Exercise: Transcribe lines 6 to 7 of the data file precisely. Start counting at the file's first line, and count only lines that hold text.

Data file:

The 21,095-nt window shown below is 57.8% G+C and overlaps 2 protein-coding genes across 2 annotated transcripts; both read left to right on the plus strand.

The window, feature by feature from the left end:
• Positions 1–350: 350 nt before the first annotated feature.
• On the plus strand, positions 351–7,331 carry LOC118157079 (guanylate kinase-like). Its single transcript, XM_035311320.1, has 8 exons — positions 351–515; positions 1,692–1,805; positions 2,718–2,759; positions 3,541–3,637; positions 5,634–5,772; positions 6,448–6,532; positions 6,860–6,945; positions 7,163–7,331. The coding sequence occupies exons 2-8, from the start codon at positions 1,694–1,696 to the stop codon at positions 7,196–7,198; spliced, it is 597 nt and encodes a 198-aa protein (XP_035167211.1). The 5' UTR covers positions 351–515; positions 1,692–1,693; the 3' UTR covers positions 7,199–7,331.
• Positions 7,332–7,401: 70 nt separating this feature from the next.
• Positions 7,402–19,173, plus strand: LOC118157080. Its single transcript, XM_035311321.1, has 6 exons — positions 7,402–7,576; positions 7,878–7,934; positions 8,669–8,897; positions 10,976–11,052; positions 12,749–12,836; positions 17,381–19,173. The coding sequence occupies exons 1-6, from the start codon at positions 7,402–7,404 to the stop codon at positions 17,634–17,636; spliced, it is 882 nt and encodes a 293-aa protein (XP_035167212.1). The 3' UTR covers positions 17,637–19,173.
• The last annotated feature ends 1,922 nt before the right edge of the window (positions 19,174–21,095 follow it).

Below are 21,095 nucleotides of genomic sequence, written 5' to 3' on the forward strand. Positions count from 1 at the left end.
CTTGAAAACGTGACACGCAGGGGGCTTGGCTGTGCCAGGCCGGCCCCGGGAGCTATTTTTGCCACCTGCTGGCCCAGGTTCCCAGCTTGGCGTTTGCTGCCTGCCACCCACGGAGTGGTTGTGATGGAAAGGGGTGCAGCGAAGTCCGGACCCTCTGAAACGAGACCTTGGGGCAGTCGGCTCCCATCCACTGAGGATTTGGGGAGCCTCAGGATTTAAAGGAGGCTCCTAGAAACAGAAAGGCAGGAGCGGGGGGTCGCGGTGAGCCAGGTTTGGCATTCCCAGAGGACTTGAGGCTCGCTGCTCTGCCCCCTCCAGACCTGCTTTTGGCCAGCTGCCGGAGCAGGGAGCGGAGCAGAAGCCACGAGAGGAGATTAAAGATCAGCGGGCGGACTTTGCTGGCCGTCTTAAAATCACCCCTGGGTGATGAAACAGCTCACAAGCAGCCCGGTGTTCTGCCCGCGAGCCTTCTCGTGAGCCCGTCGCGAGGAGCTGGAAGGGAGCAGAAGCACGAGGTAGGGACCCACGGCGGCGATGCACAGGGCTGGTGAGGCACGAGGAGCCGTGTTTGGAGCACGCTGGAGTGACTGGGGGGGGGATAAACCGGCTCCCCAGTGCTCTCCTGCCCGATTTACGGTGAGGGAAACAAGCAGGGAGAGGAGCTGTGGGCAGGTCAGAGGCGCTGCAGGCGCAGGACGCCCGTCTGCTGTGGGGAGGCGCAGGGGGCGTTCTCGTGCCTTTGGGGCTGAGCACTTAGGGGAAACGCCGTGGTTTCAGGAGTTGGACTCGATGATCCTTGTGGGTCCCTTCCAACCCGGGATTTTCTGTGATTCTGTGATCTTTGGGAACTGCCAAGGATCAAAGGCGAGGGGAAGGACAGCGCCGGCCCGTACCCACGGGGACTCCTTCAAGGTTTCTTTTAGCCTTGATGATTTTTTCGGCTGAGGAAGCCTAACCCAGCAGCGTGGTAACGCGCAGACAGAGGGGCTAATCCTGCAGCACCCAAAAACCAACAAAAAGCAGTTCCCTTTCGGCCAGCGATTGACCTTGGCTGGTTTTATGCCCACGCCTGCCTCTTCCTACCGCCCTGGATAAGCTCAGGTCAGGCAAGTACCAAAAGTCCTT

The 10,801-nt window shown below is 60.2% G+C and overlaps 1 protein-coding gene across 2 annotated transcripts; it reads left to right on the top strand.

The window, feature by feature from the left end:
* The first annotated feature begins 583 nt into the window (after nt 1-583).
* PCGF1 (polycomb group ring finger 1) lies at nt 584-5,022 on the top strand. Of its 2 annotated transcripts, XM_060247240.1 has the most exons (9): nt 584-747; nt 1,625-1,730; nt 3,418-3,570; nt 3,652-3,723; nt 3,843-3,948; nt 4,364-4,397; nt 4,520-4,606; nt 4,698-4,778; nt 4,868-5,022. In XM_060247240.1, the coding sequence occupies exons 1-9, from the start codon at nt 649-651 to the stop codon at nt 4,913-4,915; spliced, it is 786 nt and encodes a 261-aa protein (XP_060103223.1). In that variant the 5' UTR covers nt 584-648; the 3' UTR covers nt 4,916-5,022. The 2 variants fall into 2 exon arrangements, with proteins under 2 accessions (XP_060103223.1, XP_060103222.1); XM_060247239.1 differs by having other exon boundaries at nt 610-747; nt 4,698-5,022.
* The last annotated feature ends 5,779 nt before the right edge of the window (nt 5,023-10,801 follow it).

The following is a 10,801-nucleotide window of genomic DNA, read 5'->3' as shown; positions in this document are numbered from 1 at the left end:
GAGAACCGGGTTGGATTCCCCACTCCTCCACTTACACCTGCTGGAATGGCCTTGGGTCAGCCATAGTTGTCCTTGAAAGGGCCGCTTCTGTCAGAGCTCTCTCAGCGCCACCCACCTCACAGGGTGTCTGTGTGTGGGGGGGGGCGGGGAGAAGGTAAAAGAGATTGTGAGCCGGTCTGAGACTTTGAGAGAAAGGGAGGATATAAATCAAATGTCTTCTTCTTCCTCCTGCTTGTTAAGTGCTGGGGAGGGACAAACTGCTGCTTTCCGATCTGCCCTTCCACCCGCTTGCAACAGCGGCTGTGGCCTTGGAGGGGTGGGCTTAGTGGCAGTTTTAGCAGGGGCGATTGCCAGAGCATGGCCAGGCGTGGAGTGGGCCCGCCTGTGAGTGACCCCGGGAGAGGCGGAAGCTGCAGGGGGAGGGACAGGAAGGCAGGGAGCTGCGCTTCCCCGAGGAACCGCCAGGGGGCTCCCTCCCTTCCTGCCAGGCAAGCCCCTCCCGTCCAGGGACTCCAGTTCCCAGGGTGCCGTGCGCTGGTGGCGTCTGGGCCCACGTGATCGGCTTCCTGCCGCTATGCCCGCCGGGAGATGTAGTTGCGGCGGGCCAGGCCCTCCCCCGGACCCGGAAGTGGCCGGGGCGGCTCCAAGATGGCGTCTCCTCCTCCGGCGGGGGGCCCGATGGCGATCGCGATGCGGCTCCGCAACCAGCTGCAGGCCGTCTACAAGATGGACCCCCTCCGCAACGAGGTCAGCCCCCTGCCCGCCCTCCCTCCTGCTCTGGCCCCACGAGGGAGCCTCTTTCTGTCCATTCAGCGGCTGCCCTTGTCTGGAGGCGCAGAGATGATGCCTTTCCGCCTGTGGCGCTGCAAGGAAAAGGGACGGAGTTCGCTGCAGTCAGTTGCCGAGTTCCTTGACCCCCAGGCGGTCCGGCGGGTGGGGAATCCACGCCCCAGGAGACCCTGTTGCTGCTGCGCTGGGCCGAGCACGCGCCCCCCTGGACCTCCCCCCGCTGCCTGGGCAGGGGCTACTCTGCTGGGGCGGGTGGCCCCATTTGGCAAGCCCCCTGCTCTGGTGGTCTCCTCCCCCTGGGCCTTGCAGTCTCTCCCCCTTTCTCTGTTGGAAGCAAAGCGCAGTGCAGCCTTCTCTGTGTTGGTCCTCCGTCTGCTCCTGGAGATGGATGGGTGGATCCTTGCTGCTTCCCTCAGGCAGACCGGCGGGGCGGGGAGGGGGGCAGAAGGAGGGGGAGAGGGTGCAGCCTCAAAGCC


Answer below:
• Positions 7,402–19,173, plus strand: LOC118157080. Its single transcript, XM_035311321.1, has 6 exons — positions 7,402–7,576; positions 7,878–7,934; positions 8,669–8,897; positions 10,976–11,052; positions 12,749–12,836; positions 17,381–19,173. The coding sequence occupies exons 1-6, from the start codon at positions 7,402–7,404 to the stop codon at positions 17,634–17,636; spliced, it is 882 nt and encodes a 293-aa protein (XP_035167212.1). The 3' UTR covers positions 17,637–19,173.
• The last annotated feature ends 1,922 nt before the right edge of the window (positions 19,174–21,095 follow it).